Cybersecurity: Securing Personal Information
Technology has come a long way. The advancement of technology has paved the way for much more development in the fields of medicine, transportation, economics, finance, and many more. Along with the multitude of benefits that came with the rapid growth of technology came some issues, one of which is cybersecurity.
Many businesses today rely on technology for the majority of the processes that occur within their organization. From simple document filings to multi-million financial transactions, companies rely on technology to make sure that these tasks get accomplished. Since these tasks are done through the use of technology, they are vulnerable to cyber attacks. Businesses should be as diligent with their cyber security as much as they are when it comes to physical security; they employ security guards and install surveillance cameras so why does their cybersecurity measures be any different?
Cyber attacks can disrupt a company’s daily routine, but the more significant problems that this may cause are substantial financial and reputational damage. Who would want to do business with a company that has been compromised by hackers? There are many instances of companies being hacked in the recent years. Big companies like Adobe Systems, Yahoo!, and eBay have been victims of cyber attacks perpetrated by professional hackers that resulted in data breaches.
If you think that cyber attacks don’t concern you as an individual, you’re sorely mistaken. The personal information that you use on any platform on the Internet, like your social media accounts or personal online banking accounts, can be used by hackers to steal your identity or money. In fact, many of these hackers are intent on getting personal information because of the monetary gain. Online shopping requires your credit card information to finish the transaction, now imagine if a hacker got a hold of this data from millions of people in one fell swoop? That could amount to millions of dollars.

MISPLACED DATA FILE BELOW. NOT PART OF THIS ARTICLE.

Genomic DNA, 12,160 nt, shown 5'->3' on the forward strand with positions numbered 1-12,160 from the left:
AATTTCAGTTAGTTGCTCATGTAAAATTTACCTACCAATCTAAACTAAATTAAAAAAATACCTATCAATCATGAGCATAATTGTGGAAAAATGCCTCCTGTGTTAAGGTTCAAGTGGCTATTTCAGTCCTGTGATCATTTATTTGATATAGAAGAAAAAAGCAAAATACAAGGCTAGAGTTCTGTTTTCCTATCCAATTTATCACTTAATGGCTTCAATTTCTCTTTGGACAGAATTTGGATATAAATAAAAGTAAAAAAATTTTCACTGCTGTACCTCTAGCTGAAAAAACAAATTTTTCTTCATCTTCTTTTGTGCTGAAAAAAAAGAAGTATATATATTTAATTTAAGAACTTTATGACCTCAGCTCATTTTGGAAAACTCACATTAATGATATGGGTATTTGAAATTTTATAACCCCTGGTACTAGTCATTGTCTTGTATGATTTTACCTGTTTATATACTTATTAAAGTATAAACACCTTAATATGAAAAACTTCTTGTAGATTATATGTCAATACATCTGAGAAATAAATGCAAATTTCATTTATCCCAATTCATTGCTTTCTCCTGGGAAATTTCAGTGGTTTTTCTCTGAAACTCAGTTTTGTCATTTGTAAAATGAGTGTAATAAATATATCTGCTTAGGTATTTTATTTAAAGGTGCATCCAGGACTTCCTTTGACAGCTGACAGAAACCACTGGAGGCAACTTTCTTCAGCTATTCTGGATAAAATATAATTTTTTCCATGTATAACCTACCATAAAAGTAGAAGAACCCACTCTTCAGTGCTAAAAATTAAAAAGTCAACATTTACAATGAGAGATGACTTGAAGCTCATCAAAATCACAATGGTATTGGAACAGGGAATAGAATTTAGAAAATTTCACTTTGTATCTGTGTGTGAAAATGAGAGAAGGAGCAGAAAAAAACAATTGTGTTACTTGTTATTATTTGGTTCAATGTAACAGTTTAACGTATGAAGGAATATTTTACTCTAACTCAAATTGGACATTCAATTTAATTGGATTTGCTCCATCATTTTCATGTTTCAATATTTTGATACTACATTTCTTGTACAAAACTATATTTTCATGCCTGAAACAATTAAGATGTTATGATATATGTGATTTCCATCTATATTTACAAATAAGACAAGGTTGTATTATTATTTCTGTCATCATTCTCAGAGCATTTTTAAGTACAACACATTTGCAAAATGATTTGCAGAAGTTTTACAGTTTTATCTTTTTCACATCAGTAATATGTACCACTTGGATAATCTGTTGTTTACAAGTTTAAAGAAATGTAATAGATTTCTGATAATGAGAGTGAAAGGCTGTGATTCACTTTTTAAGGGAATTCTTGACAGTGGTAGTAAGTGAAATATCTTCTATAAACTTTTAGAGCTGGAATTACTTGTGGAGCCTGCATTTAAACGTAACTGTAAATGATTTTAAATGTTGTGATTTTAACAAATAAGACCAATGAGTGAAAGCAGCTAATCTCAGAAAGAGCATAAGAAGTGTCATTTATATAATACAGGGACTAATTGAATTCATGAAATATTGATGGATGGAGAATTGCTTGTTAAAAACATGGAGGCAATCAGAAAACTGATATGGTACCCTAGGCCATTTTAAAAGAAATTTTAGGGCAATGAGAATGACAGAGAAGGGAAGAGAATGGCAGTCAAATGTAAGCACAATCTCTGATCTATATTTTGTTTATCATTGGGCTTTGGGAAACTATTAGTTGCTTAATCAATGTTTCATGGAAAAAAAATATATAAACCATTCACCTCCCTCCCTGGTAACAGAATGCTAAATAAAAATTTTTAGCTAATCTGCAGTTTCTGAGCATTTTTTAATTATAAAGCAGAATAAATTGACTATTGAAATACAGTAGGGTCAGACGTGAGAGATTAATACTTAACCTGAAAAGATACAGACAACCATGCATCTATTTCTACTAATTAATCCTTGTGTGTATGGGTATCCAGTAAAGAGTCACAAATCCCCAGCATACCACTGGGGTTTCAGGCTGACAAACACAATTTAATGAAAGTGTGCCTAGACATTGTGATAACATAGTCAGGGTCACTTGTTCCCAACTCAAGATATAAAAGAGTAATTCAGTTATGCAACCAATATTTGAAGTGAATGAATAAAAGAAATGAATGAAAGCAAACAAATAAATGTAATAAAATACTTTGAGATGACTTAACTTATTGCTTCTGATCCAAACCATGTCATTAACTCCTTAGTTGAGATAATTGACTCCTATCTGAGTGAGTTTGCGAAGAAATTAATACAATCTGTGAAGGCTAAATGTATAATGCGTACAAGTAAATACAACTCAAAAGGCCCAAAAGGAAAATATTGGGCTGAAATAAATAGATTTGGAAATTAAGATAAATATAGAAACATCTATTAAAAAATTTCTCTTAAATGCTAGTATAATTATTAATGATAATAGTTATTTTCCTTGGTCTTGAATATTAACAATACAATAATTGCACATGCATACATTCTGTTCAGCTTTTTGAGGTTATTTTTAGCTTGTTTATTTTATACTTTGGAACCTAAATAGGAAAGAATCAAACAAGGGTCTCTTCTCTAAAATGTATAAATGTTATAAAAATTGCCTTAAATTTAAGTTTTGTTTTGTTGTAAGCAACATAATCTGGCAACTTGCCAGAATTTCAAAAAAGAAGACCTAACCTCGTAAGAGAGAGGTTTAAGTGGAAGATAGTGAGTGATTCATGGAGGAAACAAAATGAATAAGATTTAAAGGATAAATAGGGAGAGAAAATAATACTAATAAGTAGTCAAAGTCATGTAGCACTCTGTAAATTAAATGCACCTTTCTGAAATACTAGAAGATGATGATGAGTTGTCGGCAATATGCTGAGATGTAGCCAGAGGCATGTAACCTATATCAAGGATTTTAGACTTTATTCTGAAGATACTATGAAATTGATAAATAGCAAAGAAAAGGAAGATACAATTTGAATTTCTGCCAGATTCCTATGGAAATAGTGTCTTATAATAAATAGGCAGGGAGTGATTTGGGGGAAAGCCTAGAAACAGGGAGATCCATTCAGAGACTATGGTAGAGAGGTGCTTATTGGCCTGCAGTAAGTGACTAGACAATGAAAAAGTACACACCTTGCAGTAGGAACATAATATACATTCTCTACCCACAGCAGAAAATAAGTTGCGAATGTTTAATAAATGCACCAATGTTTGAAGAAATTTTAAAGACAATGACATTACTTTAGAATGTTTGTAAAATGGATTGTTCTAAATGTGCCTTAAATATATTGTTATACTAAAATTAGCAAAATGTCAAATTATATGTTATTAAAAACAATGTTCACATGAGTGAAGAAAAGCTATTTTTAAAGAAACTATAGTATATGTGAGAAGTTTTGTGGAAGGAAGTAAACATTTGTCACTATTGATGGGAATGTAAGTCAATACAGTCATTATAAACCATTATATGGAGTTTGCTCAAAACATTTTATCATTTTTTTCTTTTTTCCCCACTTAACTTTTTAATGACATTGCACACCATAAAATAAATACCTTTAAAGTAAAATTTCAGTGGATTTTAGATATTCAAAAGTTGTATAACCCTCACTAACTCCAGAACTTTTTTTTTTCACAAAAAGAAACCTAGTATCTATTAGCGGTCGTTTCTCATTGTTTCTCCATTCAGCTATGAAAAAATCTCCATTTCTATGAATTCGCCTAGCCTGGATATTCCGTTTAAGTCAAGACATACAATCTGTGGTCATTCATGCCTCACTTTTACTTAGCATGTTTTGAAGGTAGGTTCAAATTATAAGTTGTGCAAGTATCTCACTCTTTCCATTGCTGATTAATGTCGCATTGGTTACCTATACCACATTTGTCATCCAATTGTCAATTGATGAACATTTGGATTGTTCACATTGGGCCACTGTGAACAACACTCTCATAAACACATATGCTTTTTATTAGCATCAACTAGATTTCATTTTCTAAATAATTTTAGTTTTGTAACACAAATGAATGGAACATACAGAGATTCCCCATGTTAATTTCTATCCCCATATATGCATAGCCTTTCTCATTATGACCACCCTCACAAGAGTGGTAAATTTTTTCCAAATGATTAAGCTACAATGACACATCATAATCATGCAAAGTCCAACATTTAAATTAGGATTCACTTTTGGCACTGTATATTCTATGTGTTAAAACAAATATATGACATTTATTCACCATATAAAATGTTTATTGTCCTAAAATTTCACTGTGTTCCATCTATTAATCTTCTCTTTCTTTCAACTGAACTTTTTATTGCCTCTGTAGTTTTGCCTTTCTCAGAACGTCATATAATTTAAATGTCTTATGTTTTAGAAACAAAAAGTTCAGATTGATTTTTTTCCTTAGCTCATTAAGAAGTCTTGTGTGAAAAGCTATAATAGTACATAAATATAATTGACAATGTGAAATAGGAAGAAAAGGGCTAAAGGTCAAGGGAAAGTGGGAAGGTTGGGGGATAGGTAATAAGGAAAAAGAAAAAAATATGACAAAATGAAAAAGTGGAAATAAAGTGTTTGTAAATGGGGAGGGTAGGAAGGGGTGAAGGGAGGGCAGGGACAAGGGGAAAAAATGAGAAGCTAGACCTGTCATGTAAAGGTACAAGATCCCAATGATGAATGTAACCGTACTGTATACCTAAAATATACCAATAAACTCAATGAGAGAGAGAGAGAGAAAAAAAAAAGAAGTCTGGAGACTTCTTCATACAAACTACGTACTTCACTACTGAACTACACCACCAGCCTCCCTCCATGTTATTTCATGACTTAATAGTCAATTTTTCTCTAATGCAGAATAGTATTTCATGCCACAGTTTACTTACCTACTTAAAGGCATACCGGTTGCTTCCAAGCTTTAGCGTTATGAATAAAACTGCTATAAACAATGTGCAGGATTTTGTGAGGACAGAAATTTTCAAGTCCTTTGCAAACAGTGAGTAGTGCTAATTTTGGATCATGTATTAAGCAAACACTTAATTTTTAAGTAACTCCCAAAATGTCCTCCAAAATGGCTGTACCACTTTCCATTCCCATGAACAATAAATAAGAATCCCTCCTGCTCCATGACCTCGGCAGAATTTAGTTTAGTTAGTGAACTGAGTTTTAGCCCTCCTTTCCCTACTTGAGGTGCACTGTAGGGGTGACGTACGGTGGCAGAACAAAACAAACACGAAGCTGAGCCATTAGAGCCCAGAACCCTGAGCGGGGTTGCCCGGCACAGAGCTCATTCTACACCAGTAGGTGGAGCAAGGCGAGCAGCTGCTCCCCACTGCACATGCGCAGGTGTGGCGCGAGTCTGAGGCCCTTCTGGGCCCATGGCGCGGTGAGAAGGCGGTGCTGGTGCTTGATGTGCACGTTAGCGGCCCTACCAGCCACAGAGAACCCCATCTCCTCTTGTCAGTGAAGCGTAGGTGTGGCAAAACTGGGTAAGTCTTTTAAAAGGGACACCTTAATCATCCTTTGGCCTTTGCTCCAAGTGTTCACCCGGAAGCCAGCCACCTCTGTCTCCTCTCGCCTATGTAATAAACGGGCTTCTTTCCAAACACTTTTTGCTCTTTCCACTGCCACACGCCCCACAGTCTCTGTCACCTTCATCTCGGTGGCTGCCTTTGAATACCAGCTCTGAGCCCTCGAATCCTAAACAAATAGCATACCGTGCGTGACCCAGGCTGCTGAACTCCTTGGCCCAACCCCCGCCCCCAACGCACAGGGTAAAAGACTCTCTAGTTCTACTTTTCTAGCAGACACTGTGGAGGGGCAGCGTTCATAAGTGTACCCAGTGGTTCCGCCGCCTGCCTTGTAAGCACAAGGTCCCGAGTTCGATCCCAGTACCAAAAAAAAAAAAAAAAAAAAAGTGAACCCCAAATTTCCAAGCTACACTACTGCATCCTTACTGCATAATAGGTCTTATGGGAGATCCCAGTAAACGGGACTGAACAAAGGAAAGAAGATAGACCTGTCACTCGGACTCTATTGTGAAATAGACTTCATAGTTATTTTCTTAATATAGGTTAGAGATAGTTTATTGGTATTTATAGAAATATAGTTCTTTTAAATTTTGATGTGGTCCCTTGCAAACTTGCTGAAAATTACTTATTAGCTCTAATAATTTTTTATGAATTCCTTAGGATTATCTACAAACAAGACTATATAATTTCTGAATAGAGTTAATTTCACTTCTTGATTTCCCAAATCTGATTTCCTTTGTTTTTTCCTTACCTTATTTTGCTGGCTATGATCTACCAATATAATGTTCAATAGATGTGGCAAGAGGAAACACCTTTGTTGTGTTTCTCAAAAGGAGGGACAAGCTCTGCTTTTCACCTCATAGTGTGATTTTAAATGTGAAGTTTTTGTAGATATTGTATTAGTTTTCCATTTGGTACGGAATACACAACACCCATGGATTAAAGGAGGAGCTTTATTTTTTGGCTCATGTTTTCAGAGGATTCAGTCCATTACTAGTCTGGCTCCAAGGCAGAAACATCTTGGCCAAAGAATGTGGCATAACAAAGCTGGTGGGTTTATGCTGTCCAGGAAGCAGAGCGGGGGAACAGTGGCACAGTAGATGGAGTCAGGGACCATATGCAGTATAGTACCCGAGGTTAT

Companies have now realized the importance of cybersecurity and improvements in their cybersecurity infrastructure has been improved. As an individual who uses the Internet, you should also start taking precautions to keep your personal information safe. Here are some tips to protect your personal information:
1. Start offline. – Keep your financial documents and personal records in a safe place at home. Make sure to only bring necessary identification cards, credit or debit cards, and insurance card when you leave your house. Don’t carry your social security card with you unless you will use it. When giving out information at work, the doctor’s office, or a commercial establishment, make sure to ask what they need it for, how they plan on protecting the information, and the consequence of not sharing the information. Destroy documents containing your personal information once you don’t need it anymore.
2. Be vigilant online. – Beware of e-mails that do not come from trusted sources. Do not enter your personal information into any forms online unless you initiated the contact with the website. Banks and other financial entities will never ask you for your personal information online. If you’re unsure, it’s best to contact the company themselves. Go to the company’s official website and contact them through their customer service.
3. Clean your hardware. – Before disposing of a computer or mobile device, make sure that you clear all of your personal information from it. Check user manuals or online resources about how to completely wipe your device. Make sure to delete all messages, contact details, call history, Internet browsing history, voicemails, and media like photos and videos before you dispose of the device.
4. Rules for passwords. – It’s best to have a longer password with a mixture of letters, numbers, and special characters; this will make your accounts harder to get into. Do not share your password with unverified sources. Try to change your passwords every couple of months to make sure that your data is secure.
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This article was originally published at HoganInjury.com